I’m kind of sick of talking about Lena Dunham, but you know what? At this stage, she’s unavoidable.
Back in 2012, I read countless reviews, debates and discussions on the subject of Girls both before and after watching it myself. They ranged from the complimentary to the extremely disparaging, but I did get the sense from all of this media buzz that what I was hearing about was a Very Important Show. (The exact same story could be told about the 2014 release of Dunham’s book, Not That Kind of Girl.)
A note on the negativity. I’m struggling to think of one male in my own recent memory to have received such a litany of abuse for simply writing an honest piece of work. This fact in itself is the essence of why the following is my favourite line from NTKOG:
"There is nothing gutsier to me than a person announcing that their story is one that deserves to be told, especially if that person is a woman."
I couldn’t agree more. Lena Dunham has been dismissed by a lot of writers as excessively privileged and thus unrelatable, and this is also visible in the show, but I think there are a lot of key moments and issues raised in Girls that manage to transcend class and culture. The good, the bad, and the downright embarrassing are all there, in plain sight.
A classic scene is the ‘Cos it’s Wednesday night, baby, and I’m alive’ one. Most have us are familiar with it, right? I think there’s something about the utter ridiculousness of this entire episode that we can all identify with a little. Sure, not so many of us will have had that experience while wearing a string vest, high in a Brooklyn warehouse, but it’s somehow relatable nonetheless. That night when you’re out when you shouldn’t be, knowing you have responsibilities tomorrow, straddling the gap between vague maturity and full-on adulthood. It’s refreshingly normal and a bit ugly – the reality that we’re all a little bit irresponsible, after all.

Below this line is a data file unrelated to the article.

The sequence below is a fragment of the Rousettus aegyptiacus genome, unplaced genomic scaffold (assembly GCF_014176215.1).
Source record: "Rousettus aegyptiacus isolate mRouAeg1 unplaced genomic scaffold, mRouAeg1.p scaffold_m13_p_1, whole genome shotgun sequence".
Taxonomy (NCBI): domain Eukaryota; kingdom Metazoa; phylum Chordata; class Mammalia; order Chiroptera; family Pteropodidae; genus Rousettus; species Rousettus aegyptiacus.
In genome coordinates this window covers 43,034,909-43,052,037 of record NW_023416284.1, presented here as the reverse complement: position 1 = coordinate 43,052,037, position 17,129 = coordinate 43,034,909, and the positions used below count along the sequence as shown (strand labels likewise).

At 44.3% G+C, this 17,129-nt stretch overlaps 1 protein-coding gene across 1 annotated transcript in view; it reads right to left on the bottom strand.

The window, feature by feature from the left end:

Speaking of responsibility, Hannah’s problems at the beginning of Girls season one are decidedly first-world – her parents take her out to dinner in order to urge her to, well, get a real job. Safe to say that many viewers weren’t exactly crying her a river. With a good dose of perspective, Shoshanna’s terror at finally exiting university, still healing from a breakup and facing into the real world are similarly ridiculous – but it’s a feeling that so many of us have had. Hands up who’s still pretending that they won’t be working 9-5 for the rest of their life?! I know I am.
On that note, it seems to me that a resounding theme throughout the series is fear. Marnie’s fear upon exiting a serious relationship that has dominated her adult life. Adam’s initial phobia of commitment. Hannah’s continuing terror that she’ll never ‘make it’ – and any time she does make any kind of tangible professional progress, she gets impostor syndrome! It’s hard not to relate on some level.
I’ve yet to speak to a female I know who doesn’t like the show. Although the scenes and characters don’t immediately speak to everyone, it’s the ugly underbelly of self-doubt and unease felt by so many of us twenty-somethings that ultimately carries this series, and it’s too painfully honest to ignore.
Deirdre Foley is a history grad, sceptic, wearer of red lipstick and self-confessed 'beauty maniac'. She is also the co-founder of fabulous Irish beauty blog, Viva Adonis.